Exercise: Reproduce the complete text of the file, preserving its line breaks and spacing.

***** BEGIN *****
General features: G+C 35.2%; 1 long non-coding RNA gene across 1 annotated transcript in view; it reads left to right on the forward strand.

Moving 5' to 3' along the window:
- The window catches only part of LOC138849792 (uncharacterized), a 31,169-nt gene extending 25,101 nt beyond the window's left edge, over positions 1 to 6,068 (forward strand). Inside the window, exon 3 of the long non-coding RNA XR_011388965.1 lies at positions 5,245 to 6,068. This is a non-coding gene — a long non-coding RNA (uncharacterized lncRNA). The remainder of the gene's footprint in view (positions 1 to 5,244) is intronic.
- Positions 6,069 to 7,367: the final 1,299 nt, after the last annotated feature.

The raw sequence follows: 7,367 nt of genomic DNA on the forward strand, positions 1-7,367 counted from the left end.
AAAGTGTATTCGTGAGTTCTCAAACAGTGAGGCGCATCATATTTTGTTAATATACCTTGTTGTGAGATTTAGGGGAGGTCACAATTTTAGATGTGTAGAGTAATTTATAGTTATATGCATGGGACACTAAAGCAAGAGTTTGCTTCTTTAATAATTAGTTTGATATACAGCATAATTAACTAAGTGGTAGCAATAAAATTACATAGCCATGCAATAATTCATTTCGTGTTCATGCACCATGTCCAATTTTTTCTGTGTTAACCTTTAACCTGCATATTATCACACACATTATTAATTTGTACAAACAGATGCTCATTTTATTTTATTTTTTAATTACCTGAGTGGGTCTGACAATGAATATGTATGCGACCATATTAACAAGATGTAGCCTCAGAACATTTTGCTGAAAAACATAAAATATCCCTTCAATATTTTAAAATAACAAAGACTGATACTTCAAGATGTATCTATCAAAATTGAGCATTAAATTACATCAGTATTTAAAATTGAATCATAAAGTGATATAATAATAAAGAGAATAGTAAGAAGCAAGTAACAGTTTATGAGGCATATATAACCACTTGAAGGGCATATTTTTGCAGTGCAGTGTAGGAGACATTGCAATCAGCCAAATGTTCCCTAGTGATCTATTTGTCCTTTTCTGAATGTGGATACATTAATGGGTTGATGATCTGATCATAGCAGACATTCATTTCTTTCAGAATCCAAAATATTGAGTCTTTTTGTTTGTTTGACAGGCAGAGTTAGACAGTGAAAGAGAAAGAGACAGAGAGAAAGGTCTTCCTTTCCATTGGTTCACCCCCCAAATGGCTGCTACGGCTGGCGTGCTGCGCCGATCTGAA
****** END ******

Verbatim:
General features: G+C 35.2%; 1 long non-coding RNA gene across 1 annotated transcript in view; it reads left to right on the forward strand.

Moving 5' to 3' along the window:
- The window catches only part of LOC138849792 (uncharacterized), a 31,169-nt gene extending 25,101 nt beyond the window's left edge, over positions 1 to 6,068 (forward strand). Inside the window, exon 3 of the long non-coding RNA XR_011388965.1 lies at positions 5,245 to 6,068. This is a non-coding gene — a long non-coding RNA (uncharacterized lncRNA). The remainder of the gene's footprint in view (positions 1 to 5,244) is intronic.
- Positions 6,069 to 7,367: the final 1,299 nt, after the last annotated feature.

The raw sequence follows: 7,367 nt of genomic DNA on the forward strand, positions 1-7,367 counted from the left end.
AAAGTGTATTCGTGAGTTCTCAAACAGTGAGGCGCATCATATTTTGTTAATATACCTTGTTGTGAGATTTAGGGGAGGTCACAATTTTAGATGTGTAGAGTAATTTATAGTTATATGCATGGGACACTAAAGCAAGAGTTTGCTTCTTTAATAATTAGTTTGATATACAGCATAATTAACTAAGTGGTAGCAATAAAATTACATAGCCATGCAATAATTCATTTCGTGTTCATGCACCATGTCCAATTTTTTCTGTGTTAACCTTTAACCTGCATATTATCACACACATTATTAATTTGTACAAACAGATGCTCATTTTATTTTATTTTTTAATTACCTGAGTGGGTCTGACAATGAATATGTATGCGACCATATTAACAAGATGTAGCCTCAGAACATTTTGCTGAAAAACATAAAATATCCCTTCAATATTTTAAAATAACAAAGACTGATACTTCAAGATGTATCTATCAAAATTGAGCATTAAATTACATCAGTATTTAAAATTGAATCATAAAGTGATATAATAATAAAGAGAATAGTAAGAAGCAAGTAACAGTTTATGAGGCATATATAACCACTTGAAGGGCATATTTTTGCAGTGCAGTGTAGGAGACATTGCAATCAGCCAAATGTTCCCTAGTGATCTATTTGTCCTTTTCTGAATGTGGATACATTAATGGGTTGATGATCTGATCATAGCAGACATTCATTTCTTTCAGAATCCAAAATATTGAGTCTTTTTGTTTGTTTGACAGGCAGAGTTAGACAGTGAAAGAGAAAGAGACAGAGAGAAAGGTCTTCCTTTCCATTGGTTCACCCCCCAAATGGCTGCTACGGCTGGCGTGCTGCGCCGATCTGAA